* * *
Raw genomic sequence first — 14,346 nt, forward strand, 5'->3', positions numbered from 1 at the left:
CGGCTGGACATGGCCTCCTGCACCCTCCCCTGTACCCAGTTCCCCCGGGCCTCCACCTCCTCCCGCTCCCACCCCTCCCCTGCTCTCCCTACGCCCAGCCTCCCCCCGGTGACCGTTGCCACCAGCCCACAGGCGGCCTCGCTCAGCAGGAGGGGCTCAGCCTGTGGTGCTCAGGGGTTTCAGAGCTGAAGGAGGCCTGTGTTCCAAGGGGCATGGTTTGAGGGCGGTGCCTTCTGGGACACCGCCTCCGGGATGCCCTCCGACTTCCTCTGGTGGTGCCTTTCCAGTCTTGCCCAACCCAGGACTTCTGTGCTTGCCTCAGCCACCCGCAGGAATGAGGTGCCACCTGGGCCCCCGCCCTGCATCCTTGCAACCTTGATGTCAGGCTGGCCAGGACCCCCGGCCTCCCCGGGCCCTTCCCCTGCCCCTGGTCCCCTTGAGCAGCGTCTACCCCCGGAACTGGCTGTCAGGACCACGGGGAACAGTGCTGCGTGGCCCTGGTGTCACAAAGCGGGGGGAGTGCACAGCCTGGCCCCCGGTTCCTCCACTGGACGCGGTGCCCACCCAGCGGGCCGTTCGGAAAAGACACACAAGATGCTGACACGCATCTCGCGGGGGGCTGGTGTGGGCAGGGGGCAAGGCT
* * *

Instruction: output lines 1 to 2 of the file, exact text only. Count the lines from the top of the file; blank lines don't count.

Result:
Raw genomic sequence first — 14,346 nt, forward strand, 5'->3', positions numbered from 1 at the left:
CGGCTGGACATGGCCTCCTGCACCCTCCCCTGTACCCAGTTCCCCCGGGCCTCCACCTCCTCCCGCTCCCACCCCTCCCCTGCTCTCCCTACGCCCAGCCTCCCCCCGGTGACCGTTGCCACCAGCCCACAGGCGGCCTCGCTCAGCAGGAGGGGCTCAGCCTGTGGTGCTCAGGGGTTTCAGAGCTGAAGGAGGCCTGTGTTCCAAGGGGCATGGTTTGAGGGCGGTGCCTTCTGGGACACCGCCTCCGGGATGCCCTCCGACTTCCTCTGGTGGTGCCTTTCCAGTCTTGCCCAACCCAGGACTTCTGTGCTTGCCTCAGCCACCCGCAGGAATGAGGTGCCACCTGGGCCCCCGCCCTGCATCCTTGCAACCTTGATGTCAGGCTGGCCAGGACCCCCGGCCTCCCCGGGCCCTTCCCCTGCCCCTGGTCCCCTTGAGCAGCGTCTACCCCCGGAACTGGCTGTCAGGACCACGGGGAACAGTGCTGCGTGGCCCTGGTGTCACAAAGCGGGGGGAGTGCACAGCCTGGCCCCCGGTTCCTCCACTGGACGCGGTGCCCACCCAGCGGGCCGTTCGGAAAAGACACACAAGATGCTGACACGCATCTCGCGGGGGGCTGGTGTGGGCAGGGGGCAAGGCT